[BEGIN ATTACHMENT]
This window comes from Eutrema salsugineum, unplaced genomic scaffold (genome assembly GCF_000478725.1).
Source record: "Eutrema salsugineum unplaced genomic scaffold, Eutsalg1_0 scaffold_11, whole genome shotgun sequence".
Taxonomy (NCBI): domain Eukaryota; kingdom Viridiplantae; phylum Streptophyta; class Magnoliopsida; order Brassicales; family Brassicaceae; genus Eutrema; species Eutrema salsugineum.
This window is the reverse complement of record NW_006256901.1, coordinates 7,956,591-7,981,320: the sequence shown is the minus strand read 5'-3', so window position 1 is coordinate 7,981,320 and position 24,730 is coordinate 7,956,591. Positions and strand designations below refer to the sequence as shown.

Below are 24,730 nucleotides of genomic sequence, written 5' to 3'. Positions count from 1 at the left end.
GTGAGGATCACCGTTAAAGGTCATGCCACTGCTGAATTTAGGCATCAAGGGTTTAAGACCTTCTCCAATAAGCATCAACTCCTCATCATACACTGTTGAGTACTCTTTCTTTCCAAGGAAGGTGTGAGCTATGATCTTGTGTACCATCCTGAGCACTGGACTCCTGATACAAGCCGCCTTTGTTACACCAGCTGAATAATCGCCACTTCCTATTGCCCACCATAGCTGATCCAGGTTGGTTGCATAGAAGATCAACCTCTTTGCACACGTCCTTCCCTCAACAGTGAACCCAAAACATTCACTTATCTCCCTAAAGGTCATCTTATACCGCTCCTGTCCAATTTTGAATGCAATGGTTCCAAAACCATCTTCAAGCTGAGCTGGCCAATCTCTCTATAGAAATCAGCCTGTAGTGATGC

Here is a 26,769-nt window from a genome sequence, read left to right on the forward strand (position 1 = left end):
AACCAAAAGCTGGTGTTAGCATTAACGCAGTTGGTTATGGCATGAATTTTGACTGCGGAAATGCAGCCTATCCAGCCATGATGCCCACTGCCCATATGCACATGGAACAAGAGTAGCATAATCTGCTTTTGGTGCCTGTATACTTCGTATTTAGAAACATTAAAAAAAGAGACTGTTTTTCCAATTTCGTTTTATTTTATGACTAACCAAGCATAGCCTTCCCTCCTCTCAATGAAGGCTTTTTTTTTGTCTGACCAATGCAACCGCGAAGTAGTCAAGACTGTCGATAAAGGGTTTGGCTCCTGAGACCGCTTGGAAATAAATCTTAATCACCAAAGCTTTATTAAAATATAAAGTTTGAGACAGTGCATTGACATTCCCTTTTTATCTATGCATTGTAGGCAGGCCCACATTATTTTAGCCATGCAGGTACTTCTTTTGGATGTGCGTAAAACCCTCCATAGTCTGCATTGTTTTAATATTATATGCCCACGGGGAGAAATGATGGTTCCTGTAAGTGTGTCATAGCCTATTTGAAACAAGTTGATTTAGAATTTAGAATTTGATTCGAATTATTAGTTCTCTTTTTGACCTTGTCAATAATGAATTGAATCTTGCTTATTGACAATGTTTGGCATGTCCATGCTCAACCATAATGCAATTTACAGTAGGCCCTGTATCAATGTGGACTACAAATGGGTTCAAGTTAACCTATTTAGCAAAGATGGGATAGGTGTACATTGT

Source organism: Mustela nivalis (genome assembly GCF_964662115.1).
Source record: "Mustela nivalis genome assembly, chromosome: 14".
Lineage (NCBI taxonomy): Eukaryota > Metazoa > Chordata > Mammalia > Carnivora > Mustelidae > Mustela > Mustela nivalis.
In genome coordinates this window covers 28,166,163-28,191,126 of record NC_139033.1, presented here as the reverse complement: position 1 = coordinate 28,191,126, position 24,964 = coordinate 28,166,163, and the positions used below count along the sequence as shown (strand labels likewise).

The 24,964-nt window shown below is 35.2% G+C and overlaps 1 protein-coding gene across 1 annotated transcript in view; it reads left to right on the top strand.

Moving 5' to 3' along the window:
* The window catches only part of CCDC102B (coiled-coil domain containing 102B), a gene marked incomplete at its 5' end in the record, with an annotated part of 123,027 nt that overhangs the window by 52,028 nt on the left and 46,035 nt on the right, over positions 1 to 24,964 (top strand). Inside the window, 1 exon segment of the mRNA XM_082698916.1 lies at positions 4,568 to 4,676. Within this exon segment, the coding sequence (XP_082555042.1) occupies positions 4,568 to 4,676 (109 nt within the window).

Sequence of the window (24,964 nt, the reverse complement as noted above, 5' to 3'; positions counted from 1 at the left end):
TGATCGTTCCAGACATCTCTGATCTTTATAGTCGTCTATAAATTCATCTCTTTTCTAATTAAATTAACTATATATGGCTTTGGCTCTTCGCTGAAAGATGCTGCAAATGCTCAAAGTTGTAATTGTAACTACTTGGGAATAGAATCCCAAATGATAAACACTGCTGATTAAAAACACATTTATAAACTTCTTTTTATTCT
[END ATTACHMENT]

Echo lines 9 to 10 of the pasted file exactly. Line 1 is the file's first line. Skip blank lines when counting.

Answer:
Source organism: Mustela nivalis (genome assembly GCF_964662115.1).
Source record: "Mustela nivalis genome assembly, chromosome: 14".